The history of Lutheran church music in the eighteenth century is often described as a culmination and then a decline. Johann Sebastian Bach is regarded as the pinnacle of Lutheran music; then, according to Georg Feder, ‘there is unanimity of opinion that Protestant church music after Bach declined in comparison to the achievements of earlier days’. Certainly church music underwent a crisis in the second half of the eighteenth century. Changed religious ideals, inspired by the Enlightenment, increasingly sought simple and intelligible music, eschewing worldly or learned elements. Furthermore, with the rising secularization of society, the church became less important in musical life; composers and performers instead focused on public concerts, music-publishing and other secular enterprises. The very institutions of Lutheran church music were also undermined, with the dissolution of most of the school choirs that had formerly sung in churches.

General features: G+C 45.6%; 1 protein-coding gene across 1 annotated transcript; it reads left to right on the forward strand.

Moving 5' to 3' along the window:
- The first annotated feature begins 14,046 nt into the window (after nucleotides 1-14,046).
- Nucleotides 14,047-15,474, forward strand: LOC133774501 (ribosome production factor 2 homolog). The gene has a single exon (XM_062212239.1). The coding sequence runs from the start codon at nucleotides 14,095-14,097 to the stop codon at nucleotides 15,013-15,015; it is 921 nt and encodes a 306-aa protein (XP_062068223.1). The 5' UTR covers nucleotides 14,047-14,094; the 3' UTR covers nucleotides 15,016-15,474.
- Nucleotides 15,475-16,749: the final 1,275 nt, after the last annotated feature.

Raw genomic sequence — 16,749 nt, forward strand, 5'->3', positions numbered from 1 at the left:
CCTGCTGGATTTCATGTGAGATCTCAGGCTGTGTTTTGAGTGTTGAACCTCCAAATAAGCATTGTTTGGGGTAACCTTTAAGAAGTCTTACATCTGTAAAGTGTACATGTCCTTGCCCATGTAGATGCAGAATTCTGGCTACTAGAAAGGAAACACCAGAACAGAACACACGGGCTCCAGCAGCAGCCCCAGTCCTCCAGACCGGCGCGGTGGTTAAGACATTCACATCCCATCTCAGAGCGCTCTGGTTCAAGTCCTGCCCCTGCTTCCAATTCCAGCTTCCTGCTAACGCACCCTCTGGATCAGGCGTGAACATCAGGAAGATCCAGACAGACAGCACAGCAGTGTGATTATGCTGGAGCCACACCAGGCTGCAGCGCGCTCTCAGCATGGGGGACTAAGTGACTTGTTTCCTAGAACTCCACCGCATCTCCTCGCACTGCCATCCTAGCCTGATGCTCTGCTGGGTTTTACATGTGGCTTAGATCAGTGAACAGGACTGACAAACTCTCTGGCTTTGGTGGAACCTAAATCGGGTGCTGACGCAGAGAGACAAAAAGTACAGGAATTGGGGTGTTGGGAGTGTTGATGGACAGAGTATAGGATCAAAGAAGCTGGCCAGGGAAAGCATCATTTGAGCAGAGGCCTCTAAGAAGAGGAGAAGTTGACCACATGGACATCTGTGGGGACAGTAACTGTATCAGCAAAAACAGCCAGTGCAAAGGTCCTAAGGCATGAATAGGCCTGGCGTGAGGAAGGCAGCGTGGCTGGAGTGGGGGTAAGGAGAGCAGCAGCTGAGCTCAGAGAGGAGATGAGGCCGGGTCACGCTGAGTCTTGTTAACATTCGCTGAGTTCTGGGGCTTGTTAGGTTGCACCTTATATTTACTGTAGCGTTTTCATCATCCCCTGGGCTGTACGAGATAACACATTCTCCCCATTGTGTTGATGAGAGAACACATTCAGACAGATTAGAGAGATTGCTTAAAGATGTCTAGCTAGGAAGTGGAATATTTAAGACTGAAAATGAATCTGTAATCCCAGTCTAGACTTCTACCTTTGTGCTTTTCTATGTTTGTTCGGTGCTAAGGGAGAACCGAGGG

Yet it is hard to assess these major changes in Lutheran church music, mainly because most researchers and performers concentrate on J. S. Bach to the exclusion of his contemporaries and successors. Until there are more recordings and modern editions of the church music of composers such as Johann Friedrich Doles, Gottfried August Homilius, Johann Philipp Krieger, Gottfried Heinrich Stölzel and Georg Philipp Telemann, it is inevitable that Bach’s output will look like an isolated summit. Gradually the situation is changing, with selected works of Homilius, Stölzel and Telemann undergoing a revival via new editions and recordings.